Mystery Fiction: Definition, Books & Authors

Instructor: Bryanna Licciardi

Bryanna has received both her BA in English and MFA in Creative Writing. She has been a writing tutor for over six years.

First appearing over 200 years ago, mystery fiction has since become one of the most psychologically popular of the literary genres. Read about what makes the genre, as well as writers who have helped it become what it is today.

Definition of Mystery Fiction

Maybe as a kid you remember reading Nancy Drew mysteries or The Hardy Boys. These stories were well-liked because of the mysteries they solved. Most who appreciate the human mind can appreciate a good mystery, and, in fact, that is how the mystery genre came about. Mystery fiction is a genre in literature that focuses on someone solving a puzzle or a crime. It is also commonly referred to as crime fiction or detective fiction for this reason.

The genre includes novels and short stories that are written for a special kind of audience, because people who read mysteries expect the standard rules for the genre:

  • A realistic, yet suspenseful plot with a lot of twists
  • A shocking, yet realistic crime
  • Foreshadowing evidence
  • False leads
  • A crime solver, aka the protagonist or detective
  • An unexpected villain, criminal, or culprit
  • A last-minute resolution to the plot
  • An expectation that the situation will work itself out

Over the years, the mystery genre has been divided into a few sub genres. Hardboiled mysteries are those that are gritty and violent. Soft-boiled mysteries are just as realistic as hardboiled, yet more optimistic and humorous, and without the gory details. Cozy mysteries are light and less violent, with amateur crime solvers in small or tight-knit towns. Police Procedural mysteries always follow a professional detective or police officer who solves crimes. Locked Room mysteries are those whose crimes seem impossible to have been committed. And the most recent edition to the genre is the thriller, or compelling mysteries where the protagonist is put up against extraordinary odds (sometimes by supernatural means) that keep viewers on the edge of their seats.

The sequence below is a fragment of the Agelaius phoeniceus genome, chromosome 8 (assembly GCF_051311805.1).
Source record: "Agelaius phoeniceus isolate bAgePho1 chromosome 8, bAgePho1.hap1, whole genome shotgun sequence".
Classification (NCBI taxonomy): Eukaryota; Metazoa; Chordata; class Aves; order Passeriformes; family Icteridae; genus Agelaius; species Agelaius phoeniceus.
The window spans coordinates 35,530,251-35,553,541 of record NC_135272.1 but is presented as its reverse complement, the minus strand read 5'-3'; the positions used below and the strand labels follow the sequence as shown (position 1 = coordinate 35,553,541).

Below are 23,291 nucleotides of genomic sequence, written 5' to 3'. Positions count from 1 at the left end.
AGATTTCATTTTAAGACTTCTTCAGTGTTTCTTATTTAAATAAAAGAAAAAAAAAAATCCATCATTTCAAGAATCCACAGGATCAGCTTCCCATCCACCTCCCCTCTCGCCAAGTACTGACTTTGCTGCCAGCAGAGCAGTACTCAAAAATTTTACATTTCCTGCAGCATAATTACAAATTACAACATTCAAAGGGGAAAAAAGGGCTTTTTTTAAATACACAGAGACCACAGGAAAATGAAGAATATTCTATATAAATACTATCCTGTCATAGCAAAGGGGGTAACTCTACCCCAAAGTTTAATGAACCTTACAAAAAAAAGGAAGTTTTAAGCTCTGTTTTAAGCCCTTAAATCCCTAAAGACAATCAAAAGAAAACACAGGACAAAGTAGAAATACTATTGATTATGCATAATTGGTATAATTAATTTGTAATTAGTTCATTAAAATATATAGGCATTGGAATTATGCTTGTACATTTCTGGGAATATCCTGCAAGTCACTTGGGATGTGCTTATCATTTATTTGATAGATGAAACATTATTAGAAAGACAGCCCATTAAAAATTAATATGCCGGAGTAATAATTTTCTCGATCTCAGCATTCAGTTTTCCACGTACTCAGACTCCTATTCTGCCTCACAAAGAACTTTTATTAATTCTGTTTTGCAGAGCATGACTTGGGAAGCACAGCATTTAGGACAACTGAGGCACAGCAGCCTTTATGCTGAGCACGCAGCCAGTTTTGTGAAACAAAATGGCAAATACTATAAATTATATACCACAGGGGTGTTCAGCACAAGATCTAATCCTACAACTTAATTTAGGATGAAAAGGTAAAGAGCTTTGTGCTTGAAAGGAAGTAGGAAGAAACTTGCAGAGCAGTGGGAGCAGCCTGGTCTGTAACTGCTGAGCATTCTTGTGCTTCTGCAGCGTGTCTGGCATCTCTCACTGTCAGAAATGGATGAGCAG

In any mystery story, however, just remember that there are three basic questions to be answered: 'What happened? How did it happen? Who did it?'


Mystery fiction first made its mark in the 1800s, with Edgar Allan Poe and his character Le Chevalier C. Auguste Dupin from 'The Murders in the Rue Morgue' (1841), 'The Mystery of Marie Roget' (1842) and 'The Purloined Letter' (1845). These stories, considered locked room mysteries, followed the intelligent amateur detective as he solved seemingly impossible crimes by getting into the psyche of the criminal. Poe was one of the first writers to move away from mystery's supernatural and more towards the intellectual. His writing began to focus on the mind of the villain or culprit rather than rely on 'strange' and 'spooky'. Thus began the mystery genre's shift towards realism.

Illustration of Dupin from The Purloined Letter, published in 1864
Auguste Dupin sketch

Of the most popular men of mystery are the brilliant Sherlock Holmes and his friend Dr. Watson. Sir Arthur Conan Doyle wrote a total of four novels and fifty-six short stories, many first appearing in magazines, between 1887-1927. The tales of Sherlock's fantastical mystery-solving abilities grew so popular that they permanently influenced the mystery genre. The name Sherlock become synonymous with 'mystery', while Watson, the benevolent and less clever sidekick, became a classic literary character. Sherlock's focus on the science of psychology to solve crimes rather than forensics sparked a trend. During the 1900s, crime psychology began appearing in many mysteries. Some of Doyle's Sherlock story titles include A Study in Scarlet, The Sign of Four, The Hound of Baskervilles, and The Valley of Fear.

Sketch of Sherlock and Watson from The Adventure of Silver Blaze, published in 1892
Sherlock Holmes sketch

John Dickson Carr's novel The Hollow Man became the textbook for the perfect crime novel, after it was voted the best 'locked room' mystery in 1981. It is to this day used in many classrooms and lectures. In the story, an illusionist approaches a professor and claims to know men who can walk through walls. A few nights later, a masked man appears at the professor's house and the two men lock themselves in his study. Later, when the door is broken down, the professor is discovered dying on the floor and the other man disappeared. The professor manages to point the finger at the 'brother' before he dies, but it's unclear how the mysterious man escaped the room or who he actually is.

Cover art of The Hollow Man
Hollow Man cover

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